All day, every day, attempts are being made to hack into your website. Regardless of the content, every website is a target. According to Forbes, more than 30,000 websites are hacked every single day.
Some attacks are site-specific. In this case, a real person has decided to try to break into the website of a specific business or organization. However, most hackers use automated tools to do their work en masse. These tools automatically probe every website they find for known vulnerabilities.
Automated attacks are dangerous, and hackers can caste a wide net with very little effort. While some hack sites for the shear pleasure of breaking in, the primary motivation of a hacker is financial. In fact, the content of the website they are hacking is usually irrelevant. Wherever there is a vulnerability, cyber criminals are happy to hack, infect and spread.
When a site is hacked, Google will soon detect that it is infected. If nothing is done about it, the site will be blacklisted. Once a domain is blacklisted, it becomes inaccessible to all visitors. This can make it very difficult to do business.
What’s the goal?
Our clients often ask us, why would anyone want to hack my site? We’re a small business, a personal blog, an arts organization, cyber criminals aren’t going to target us. We don’t do ecommerce, we don’t have any critically sensitive material on there, what is the point?
A hacker can have many goals.
Some hackers wish to increase traffic to their own website or to a website of someone who has hired them. By injecting a malicious script onto your web server, they redirect traffic from your website to theirs.
This is bad for so many reasons. It can confuse your customers, who unwittingly click on a link on your website taking them to a scam site, damaging your authority and reputation. It can also result in your site visitor’s computer getting a virus.
If a cyber-criminal hacks into your website, they can plant malware. Then your site visitors, trusting that your site is safe, may download the malicious file and their own computer can become infected. In addition, a malware-infected site may become part of a botnet that launches attacks on other vulnerable websites. Your little website is now part of a giant malware machine.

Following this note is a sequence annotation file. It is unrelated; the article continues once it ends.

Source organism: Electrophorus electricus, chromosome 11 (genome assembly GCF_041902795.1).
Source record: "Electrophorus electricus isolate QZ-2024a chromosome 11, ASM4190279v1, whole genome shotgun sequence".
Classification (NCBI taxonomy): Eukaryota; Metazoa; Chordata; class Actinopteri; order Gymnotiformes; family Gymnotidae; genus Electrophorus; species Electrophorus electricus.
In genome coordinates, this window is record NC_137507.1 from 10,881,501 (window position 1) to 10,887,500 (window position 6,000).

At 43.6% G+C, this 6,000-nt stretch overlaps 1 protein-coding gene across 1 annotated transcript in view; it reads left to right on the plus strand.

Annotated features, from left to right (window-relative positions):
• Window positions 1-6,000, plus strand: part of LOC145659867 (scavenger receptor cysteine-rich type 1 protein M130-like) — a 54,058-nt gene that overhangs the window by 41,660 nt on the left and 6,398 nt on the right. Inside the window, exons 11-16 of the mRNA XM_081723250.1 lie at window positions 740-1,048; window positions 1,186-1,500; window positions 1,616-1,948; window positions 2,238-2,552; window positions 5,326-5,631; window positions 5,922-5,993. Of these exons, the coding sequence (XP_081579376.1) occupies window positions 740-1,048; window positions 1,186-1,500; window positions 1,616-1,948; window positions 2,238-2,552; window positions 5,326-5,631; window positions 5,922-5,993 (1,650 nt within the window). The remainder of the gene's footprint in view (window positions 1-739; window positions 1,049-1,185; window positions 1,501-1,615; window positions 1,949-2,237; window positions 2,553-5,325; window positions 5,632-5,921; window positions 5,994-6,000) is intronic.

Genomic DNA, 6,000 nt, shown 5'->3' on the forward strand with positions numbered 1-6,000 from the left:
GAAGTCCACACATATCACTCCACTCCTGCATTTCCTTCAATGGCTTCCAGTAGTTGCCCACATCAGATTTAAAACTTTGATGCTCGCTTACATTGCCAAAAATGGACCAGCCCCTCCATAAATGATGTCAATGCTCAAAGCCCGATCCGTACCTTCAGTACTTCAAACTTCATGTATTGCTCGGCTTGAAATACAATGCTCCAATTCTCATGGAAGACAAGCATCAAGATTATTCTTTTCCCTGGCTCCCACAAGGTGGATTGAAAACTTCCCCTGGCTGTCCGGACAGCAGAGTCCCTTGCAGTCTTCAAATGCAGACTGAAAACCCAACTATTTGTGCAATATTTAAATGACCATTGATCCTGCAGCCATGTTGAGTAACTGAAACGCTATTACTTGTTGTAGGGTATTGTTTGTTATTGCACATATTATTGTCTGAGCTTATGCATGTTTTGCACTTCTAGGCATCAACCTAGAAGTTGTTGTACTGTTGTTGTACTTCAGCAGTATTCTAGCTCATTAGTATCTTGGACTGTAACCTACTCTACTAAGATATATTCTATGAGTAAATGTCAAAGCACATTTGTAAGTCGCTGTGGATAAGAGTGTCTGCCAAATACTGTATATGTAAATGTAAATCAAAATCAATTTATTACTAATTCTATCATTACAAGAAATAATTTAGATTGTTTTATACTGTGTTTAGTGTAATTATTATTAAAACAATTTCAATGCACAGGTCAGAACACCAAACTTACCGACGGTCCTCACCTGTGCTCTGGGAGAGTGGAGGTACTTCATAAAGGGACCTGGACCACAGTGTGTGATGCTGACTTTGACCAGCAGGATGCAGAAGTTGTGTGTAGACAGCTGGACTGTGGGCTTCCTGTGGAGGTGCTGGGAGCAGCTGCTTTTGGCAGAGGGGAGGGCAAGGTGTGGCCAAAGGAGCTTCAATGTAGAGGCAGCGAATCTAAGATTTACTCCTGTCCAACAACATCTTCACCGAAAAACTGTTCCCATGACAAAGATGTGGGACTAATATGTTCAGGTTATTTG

The hacker may take over your site and hold it for ransom until you pay up.
A link from one website to another is a backlink. Backlinks are an especially important element of SEO (Search Engine Optimization.) Hackers can plant a backlink on your site linked to their own site or to their client’s site, and this can improve their own SEO.
Hackers can plant advertising showing their product on your site.
Steal sensitive user data
Hackers can steal sensitive information from any site that has multiple users. Even if you don’t store customers’ payment information on your site, you are still vulnerable. Any personal information is valuable to a hacker.
Tips to protect your website from hackers
To hack a website, the cyber-criminal looks for an entry point, a place where they can breach the software, a security loophole.
- Always use strong passwords. The single most important thing you can do to protect your website is to use a strong password. Twelve characters or more. Not real words and not something specifically related to you.
- Use a reputable developer. Yes, these days almost anyone can build a website. But unless you understand the best practices of web development, including website security, you are putting your website, your site visitors and your business at risk.
- Use a high-quality hosting service. The monthly cost of web hosting varies widely. The best hosts charge more, but in return you can expect a more secure platform, in addition to better performance.
- Be careful about where you buy your themes and plugins. If you’re building a website that involves acquiring a theme or plugin, only purchase from a reputable market.
- Keep all software up to date. Criminals can easily detect and exploit out of date systems and applications.
- Always use HTTPS: HTTPS keeps internet connections secure and prevents criminals from reading or modifying information in transit.
- Employ change notifications. Change detection and notification (CDN) automatically detects changes made to a website.
Why would someone want to hack my site?
Regardless of the type of website you have or how much traffic it receives, your site is a target. The initial attack could come from a real person or a bot, but you can be sure that if you don’t take security seriously, your site is ripe for attack. We take security seriously and are careful with every site we build. If you’re concerned about the security of your own site, give us a call to begin a technical review. Call us at (518) 392-0846 or email [email protected].